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Larry Rosenthal

By Christopher Wink | May 9, 2007 | Philadelphia Stories submission

Larry Rosenthal is an old man. Tired hands and worried eyes. Worried eyes and a wrinkled forehead. He was once young and awfully worried. He wasn’t worried anymore, but his forehead, his eyes, they only knew how it was. He had been inside for thirty-three years, long enough for him to not seem so dangerous anymore. His life was taken a long time ago. Thirty-three years is an awfully long time to live in a cage.

I might have met Larry Rosenthal. Seen his hands or eyes or everything else that holds them in place. But he was inside and I was outside and keep your eyes on the road when you’re passing the Fairhill Projects. So, formal introductions, you see, were indefinitely postponed.

I ride a bicycle everywhere in the 135 square miles of Philadelphia County. But mostly I ride on 11th Street, between trolley tracks and side view mirrors. I ride to save the $2.60 for a round trip subway fare. I ride to exercise and make good time and because I’ve never been able to keep from smiling when I pedal around City Hall.

In North Philadelphia, I ride past the Blue Horizon and the Church of the Advocate and down Ogontz Avenue so fast that Olney can’t stop me. I ride mostly on 11th Street, between trolley tracks and side view mirrors, but I never look up to try to find Larry Rosenthal. Of course, he wouldn’t be there, but I don’t know that.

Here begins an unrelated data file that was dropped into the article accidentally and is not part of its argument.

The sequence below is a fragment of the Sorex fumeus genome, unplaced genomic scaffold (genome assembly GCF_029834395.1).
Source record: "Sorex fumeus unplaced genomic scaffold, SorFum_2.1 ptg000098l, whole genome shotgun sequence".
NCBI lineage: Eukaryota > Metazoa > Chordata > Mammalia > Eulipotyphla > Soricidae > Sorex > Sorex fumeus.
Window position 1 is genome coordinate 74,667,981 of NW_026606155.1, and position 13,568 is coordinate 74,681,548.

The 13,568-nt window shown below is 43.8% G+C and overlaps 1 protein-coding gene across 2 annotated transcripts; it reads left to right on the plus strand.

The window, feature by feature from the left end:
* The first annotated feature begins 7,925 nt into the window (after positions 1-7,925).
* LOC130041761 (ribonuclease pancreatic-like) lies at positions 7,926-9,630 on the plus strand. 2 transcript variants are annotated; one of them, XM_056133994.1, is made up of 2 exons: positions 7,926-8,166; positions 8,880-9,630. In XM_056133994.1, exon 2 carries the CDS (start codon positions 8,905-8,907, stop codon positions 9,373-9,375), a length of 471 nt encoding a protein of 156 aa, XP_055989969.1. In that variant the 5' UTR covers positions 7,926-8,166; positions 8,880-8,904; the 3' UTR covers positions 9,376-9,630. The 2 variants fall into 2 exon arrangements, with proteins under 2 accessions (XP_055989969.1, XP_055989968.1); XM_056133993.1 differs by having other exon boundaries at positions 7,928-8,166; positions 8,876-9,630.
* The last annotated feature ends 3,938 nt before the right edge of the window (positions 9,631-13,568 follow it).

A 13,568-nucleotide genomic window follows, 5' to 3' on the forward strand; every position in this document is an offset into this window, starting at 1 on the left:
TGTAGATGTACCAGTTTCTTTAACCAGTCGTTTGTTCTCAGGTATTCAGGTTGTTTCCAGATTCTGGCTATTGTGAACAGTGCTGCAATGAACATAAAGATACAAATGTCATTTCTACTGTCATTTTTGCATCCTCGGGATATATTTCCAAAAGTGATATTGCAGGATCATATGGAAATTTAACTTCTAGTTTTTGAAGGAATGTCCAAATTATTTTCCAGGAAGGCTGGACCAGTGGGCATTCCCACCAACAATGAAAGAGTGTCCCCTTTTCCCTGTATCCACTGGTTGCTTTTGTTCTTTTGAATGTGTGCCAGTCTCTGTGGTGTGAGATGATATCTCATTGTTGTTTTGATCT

It is dark sometimes when I want to save $2.60. I ride just as fast, contemplating real estate and chasing black alley cats. There are many black alley cats to be chased. Sometimes corner boys are out hiding from rain underneath sneakers strung up in power lines, and they ask me what I want. Other times the corners are empty. Gangsters have to sleep, too.

My life holds the fluidity of freedom. Larry Rosenthal, of course, doesn’t speak of such things. You can be happy to know, though, that he forgot years ago what that would feel like. He wears the same maroon uniform everyday, the same as everyone else, but he was allowed to choose his own shoes. A man should choose his own shoes.

There are an awful lot of Chinese stores these days. People go in with money but never seem to come out with lo mien or dumplings. Larry Rosenthal didn’t like dumplings either. That is how maroon became his least favorite and most worn color.

He was smart, had two hands, insightful eyes and, from the beginning, a determination to be independent. Anyone can see he was too capable for his neighborhood to be anything but a dismal failure in society. Larry Rosenthal, his friends used to joke, is so black he is blue. But I wouldn’t know any of that.

A man I respect once told me that you should never trust a white man with a beard or a black man without one. Larry Rosenthal didn’t have a beard, but, then, he seems now to be awfully fresh-shaven. As if his reliability had been unquestioned until this morning. As if everything changed this morning. Like I rode up 11th street in the narrow strip of pavement between the trolley tracks and side view mirrors and didn’t see Larry Rosenthal this morning. Not that I would have been looking.

As submitted to Philadelphia Stories in May 2007. See the publication here.